Index/Table of Contents
Old Testament and New Testament
Credits and Copyright
SUMMARY OF THE OLD TESTAMENT
Students will be able to
Christianity did not emerge out of a vacuum. God began moving among the Israelites long before the New Testament time. "The Old Testament is promise and expectation The New Testament is fulfillment and completion . . . our knowing the Old Testament is knowing the religious social, geographical and in part the political setting of the New." (Jensen, 1981 40)
OUTLINE SUMMARY OF OLD TESTAMENT
1. Period of Beginnings - Genesis 1-11 covers the period from the beginnings through the Tower of Babel (up to time of Abraham). The period tells of creation of the world climaxed by the creation of man. Following creation is the temptation and fall the story of Cain and Abel and the flood. This period is climaxed by the Tower of Babel and the scattering of the nations.
2. Patriarchs - Genesis 12-50 covers this period of history. It begins with Abraham and his call and continues through Isaac Jacob and his twelve sons. The sons end Jacob are taken to Egypt by Joseph who becomes a leader during the femme. Genesis closes with the death of Joseph.
3. Slavery in Egypt and Deliverance - These events are recorded in exodus Leviticus Numbers end Deuteronomy. The chief figure of the period is Moses. He was born in Egypt to Hebrew parents and reared in the Pharoah's household. He organized the Hebrews and led them from Egypt to Palestine a trip taking forty years. They were first led to Sinai where Moses was given the Ten Commandments. When they arrived at Kadesh-Barnea eighteen months later they failed to exercise faith necessary to enter the promised land thus resulting in their punishment of wandering the desert. Moses led them to east of the Jordan and died without entering the promised land He relinquished leadership to Joshua.
IV. Conquest and Settlement of Canaan -Joshua led the children of Israel across the Jordan to conquer the promised land. After the conquest, the land was divided among the twelve tribes. The conclusion of this section is the period of the Judges, charismatic leaders led during a time of apostasy and decline. One of the last Judges, Samuel, led to the establishment of the Hebrew Kingdom.
V. Hebrew Monarchy - Saul became the first anointed king over Israel although Samuel was greatly concerned about the event. As he suspected, Saul's leadership created serious problems. me Hebrews were in a weakened state and harassed by their enemies.
After Saul's death, David assumed leadership, having been anointed as a youth, and became the best king of Israel. He captured the ancient city of Jebus and set up his kingdom. The city was renamed Zion and later Jerusalem. He rapidly built his forces and became very popular. At the height of his career he committed sexual sin with Bathsheba and when confronted by the prophet Nathan responded with the contents of Psalm 51. He died as an old man after a forty-year reign.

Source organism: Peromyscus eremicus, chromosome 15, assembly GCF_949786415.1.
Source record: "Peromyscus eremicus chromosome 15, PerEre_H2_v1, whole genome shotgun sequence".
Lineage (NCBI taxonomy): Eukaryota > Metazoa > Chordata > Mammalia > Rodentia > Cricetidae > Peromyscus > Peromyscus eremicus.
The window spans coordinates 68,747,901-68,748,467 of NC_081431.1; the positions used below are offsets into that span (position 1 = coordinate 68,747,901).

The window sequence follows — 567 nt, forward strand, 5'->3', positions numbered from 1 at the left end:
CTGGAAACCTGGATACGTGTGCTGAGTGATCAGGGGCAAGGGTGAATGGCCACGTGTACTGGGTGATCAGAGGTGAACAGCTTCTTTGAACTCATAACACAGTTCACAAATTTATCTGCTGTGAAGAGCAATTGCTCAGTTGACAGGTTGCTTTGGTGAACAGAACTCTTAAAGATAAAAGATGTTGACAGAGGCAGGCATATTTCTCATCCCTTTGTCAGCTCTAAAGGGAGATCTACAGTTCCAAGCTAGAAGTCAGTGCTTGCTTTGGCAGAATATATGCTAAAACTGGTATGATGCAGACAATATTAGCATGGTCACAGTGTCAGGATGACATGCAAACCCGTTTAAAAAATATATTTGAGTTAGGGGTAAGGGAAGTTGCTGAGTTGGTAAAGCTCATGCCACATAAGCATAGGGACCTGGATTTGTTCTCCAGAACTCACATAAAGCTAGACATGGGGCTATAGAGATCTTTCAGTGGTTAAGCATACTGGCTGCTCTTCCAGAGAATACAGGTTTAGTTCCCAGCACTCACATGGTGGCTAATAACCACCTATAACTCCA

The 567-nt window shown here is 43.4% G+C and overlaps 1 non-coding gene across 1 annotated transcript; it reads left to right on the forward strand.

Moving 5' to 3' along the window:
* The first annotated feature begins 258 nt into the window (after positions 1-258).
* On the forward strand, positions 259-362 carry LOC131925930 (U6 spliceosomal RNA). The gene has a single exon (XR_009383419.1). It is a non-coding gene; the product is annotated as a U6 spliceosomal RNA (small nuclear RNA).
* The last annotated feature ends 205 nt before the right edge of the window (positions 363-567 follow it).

Solomon's reign marked the end of Israel's golden age. Solomon's son, Reheboam, was made king over Israel. As a result, rebellion took place and the kingdom split, creating a Northern Kingdom (Israel) and Southern Kingdom (Judah). The Northern Kingdom eventually established Sam aria as its capitol and fell in 722 B.C. to the Assyrians. The Southern Kingdom had Jerusalem as its capitol and fell in 587 B.C. to the Babylonians.
VI. Captivity and Return - This period closes the Old Testament record It includes the Babylonian captivity and the return of the Jews to their homeland to rebuild the city and reinstitute the law. Many prophets worked during this time. Ezra was the reformer who restored the Law. Under the leadership of Nehemiah, the walls of Jerusalem were rebuilt.
In about 400 B.C. the Old Testament closes with the Hebrews back home but not free. (Hester 1963, 17-20)
Use a Bible encyclopedia or text to identify the following:
Herod the Great. 6
TN One way to involve students in this class discussion would be to place Old Testament names or events on the board and ask students to place them in chronological order by numbering 1... (i.e., In what order do you place Moses, Abel, Noah, Sarah, Jacob, David, Elijah, Esther, Joseph, Ezekiel?).
1. In what ways is the New Testament related to the Old?
2. Why are people such as Abraham and David so important to an understanding of the New Testament?
3. How does Old Testament history contribute to the "fullness of time" (Galatians 4:4, NRSV) as understood by Paul?
Updated Thursday, February 24, 2000
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